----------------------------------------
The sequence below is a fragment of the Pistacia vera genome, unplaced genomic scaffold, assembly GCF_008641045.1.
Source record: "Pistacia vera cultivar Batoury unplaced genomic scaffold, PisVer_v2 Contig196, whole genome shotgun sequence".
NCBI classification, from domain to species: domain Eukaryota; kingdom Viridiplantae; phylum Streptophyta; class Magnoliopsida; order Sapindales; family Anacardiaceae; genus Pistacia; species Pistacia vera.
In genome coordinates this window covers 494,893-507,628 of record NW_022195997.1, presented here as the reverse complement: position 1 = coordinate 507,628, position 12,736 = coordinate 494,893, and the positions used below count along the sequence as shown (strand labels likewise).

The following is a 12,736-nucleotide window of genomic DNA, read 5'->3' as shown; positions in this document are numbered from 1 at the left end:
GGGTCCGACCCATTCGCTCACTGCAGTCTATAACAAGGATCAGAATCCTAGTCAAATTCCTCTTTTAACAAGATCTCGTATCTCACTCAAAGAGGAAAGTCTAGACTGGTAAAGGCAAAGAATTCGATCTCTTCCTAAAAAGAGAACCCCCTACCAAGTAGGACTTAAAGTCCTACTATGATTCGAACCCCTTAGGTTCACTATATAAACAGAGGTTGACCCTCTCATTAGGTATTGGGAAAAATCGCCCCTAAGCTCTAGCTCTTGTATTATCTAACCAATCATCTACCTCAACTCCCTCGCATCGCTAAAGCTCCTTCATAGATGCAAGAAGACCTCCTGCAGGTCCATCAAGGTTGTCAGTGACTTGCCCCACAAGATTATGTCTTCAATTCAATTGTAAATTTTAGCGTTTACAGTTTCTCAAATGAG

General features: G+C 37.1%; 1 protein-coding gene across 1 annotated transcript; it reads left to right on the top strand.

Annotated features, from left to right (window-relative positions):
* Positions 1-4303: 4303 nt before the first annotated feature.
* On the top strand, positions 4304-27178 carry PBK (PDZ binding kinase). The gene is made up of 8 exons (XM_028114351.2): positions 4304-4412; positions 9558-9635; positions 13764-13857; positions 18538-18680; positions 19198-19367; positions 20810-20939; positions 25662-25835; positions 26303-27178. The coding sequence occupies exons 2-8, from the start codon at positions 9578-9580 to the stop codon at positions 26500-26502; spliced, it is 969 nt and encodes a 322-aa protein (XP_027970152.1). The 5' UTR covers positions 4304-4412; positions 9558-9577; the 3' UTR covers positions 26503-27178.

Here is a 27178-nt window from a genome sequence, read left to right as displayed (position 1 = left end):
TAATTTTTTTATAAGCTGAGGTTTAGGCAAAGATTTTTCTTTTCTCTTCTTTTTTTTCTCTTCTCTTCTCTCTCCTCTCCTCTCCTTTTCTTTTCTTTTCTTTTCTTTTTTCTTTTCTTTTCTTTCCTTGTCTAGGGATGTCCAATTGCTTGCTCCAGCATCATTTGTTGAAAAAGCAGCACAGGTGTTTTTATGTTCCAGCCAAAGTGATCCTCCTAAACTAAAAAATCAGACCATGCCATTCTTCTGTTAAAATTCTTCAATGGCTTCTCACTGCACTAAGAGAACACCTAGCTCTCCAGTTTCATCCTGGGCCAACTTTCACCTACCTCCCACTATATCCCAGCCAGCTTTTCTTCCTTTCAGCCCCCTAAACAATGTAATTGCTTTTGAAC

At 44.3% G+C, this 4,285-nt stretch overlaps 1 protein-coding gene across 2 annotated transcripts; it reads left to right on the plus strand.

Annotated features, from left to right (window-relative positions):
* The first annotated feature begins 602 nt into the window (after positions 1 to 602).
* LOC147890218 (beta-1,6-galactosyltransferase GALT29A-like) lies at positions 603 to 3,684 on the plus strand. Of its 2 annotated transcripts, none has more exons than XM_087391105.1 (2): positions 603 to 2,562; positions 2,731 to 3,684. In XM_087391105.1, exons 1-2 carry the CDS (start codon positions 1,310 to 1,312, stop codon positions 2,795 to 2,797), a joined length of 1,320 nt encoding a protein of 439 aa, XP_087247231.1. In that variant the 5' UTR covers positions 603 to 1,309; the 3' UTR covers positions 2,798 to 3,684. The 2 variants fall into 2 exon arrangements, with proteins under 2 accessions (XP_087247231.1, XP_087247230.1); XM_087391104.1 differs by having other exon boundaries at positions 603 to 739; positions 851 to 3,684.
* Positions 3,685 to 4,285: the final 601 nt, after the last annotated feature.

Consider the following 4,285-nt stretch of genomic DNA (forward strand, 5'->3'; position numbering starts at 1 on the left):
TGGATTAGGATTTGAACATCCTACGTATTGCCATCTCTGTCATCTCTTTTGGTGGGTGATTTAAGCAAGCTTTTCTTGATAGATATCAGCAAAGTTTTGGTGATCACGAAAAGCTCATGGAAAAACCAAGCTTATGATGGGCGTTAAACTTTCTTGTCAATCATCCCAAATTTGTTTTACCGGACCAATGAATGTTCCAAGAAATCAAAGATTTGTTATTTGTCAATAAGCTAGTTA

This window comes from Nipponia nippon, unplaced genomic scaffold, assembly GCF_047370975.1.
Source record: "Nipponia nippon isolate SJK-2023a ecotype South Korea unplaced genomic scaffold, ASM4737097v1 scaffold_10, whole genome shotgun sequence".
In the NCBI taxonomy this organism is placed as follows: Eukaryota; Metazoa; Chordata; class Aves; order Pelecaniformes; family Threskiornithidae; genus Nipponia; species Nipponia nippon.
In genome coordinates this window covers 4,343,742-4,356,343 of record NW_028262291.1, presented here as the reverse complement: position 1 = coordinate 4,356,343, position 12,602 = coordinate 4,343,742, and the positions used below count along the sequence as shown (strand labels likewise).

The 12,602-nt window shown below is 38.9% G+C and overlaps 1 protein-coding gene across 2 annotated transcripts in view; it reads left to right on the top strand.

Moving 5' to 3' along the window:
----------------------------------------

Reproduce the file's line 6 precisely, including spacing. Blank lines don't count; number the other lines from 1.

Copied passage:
GGGTCCGACCCATTCGCTCACTGCAGTCTATAACAAGGATCAGAATCCTAGTCAAATTCCTCTTTTAACAAGATCTCGTATCTCACTCAAAGAGGAAAGTCTAGACTGGTAAAGGCAAAGAATTCGATCTCTTCCTAAAAAGAGAACCCCCTACCAAGTAGGACTTAAAGTCCTACTATGATTCGAACCCCTTAGGTTCACTATATAAACAGAGGTTGACCCTCTCATTAGGTATTGGGAAAAATCGCCCCTAAGCTCTAGCTCTTGTATTATCTAACCAATCATCTACCTCAACTCCCTCGCATCGCTAAAGCTCCTTCATAGATGCAAGAAGACCTCCTGCAGGTCCATCAAGGTTGTCAGTGACTTGCCCCACAAGATTATGTCTTCAATTCAATTGTAAATTTTAGCGTTTACAGTTTCTCAAATGAG